The Fed surprised the market by dialing back its outlook for rate increases for the rest of the year following the conclusion of its monetary policy meeting, with the markets jumping off their lows to finish mixed, as pressure on financials accelerated following the decision. Treasury yields tumbled following the announcement and the U.S. dollar moved to the downside as well, while gold rose and crude oil prices reversed to the upside following a bullish oil inventories report. In equity news, FedEx disappointed with its results, while Google’s parent is facing a third antitrust fine from the European Commission for its advertising practices.

The Dow Jones Industrial Average (DJIA) declined 142 points (0.6%) to 25,746, the S&P 500 Index was 8 points (0.3%) lower at 2,824, while the NASDAQ Composite increased 5 points (0.1%) to 7,729. In heavy volume, 928 million shares were traded on the NYSE and 2.4 billion shares changed hands on the NASDAQ. WTI crude oil gained $0.94 to $60.23 per barrel and wholesale gasoline added $0.03 to $1.92 per gallon. Elsewhere, the Bloomberg gold spot price advanced $7.73 to $1,314.29 per ounce, and the Dollar Index—a comparison of the U.S. dollar to six major world currencies—lost 0.5% to 95.92.

At 2:00 p.m. ET, the Federal Open Market Committee (FOMC) concluded its two-day monetary policy meeting, announcing no change to its target range for the Fed funds rate of 2.25%-2.50%. The Committee indicated that since it met in January, “the labor market remains strong but that growth of economic activity has slowed from its solid rate in the fourth quarter,” and that, “Recent indicators point to slower growth of household spending and business fixed investment in the first quarter.” As well, in a surprising move, the Committee scaled back its projected rate increases, known as the “dots plot”, to zero for the remainder of this year, and only one for 2020. At the December 2018 meeting, the FOMC had projected expectations of two rate hikes for 2019. In regards to its balance sheet run-off, the central bank said it will conclude the program at the end of September. The Committee noted that it “will be patient as it determines what future adjustments to the target range for the federal funds rate may be appropriate.”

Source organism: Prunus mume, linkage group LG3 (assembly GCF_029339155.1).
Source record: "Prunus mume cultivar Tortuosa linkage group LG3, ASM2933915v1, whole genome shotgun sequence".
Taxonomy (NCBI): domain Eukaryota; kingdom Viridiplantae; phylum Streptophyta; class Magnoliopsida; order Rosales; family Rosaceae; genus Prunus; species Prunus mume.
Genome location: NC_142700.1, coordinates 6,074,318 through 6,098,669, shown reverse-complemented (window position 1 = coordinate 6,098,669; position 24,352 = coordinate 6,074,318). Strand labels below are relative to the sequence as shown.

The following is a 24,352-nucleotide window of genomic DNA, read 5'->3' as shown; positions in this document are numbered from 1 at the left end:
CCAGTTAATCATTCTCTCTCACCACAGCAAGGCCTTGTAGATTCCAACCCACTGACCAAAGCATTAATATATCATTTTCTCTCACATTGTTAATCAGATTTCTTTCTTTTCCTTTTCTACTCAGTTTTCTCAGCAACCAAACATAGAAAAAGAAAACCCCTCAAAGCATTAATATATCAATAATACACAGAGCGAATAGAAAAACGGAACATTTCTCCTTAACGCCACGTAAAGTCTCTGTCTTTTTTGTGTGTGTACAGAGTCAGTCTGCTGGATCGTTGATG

Updated economic projections were also released, with the Fed decreasing its current year forecast for GDP to 2.1% from its estimate of 2.3% in December, and inflation to 1.8% from a prior 1.9% estimate. Its outlook for the unemployment rate moved 0.2 percentage points higher to 3.7%. In his scheduled press conference after the statement, Chairman Jerome Powell said that the U.S. economy is in a “good place”, and is expected to grow at a solid pace this year. Powell also cited “tightening financial conditions” as partial justification for the Committee’s change in its rate outlook, while BREXIT and trade talks pose additional risks to its stance.

The MBA Mortgage Application Index moved 1.6% higher last week, following the prior week’s 2.3% rise. The increase came as a 3.5% gain in the Refinance Index was enhanced by a 0.3% move higher for the Purchase Index. The average 30-year mortgage rate decreased 9 basis points (bps) to 4.55%.

Treasuries finished higher, accelerating to the upside following the Fed announcement, as the yield on the 2-year note fell 7 bps to 2.39%, the yield on the 10-year note declined 8 bps to 2.53%, and the 30-year bond rate was down 5 bps at 2.97%.

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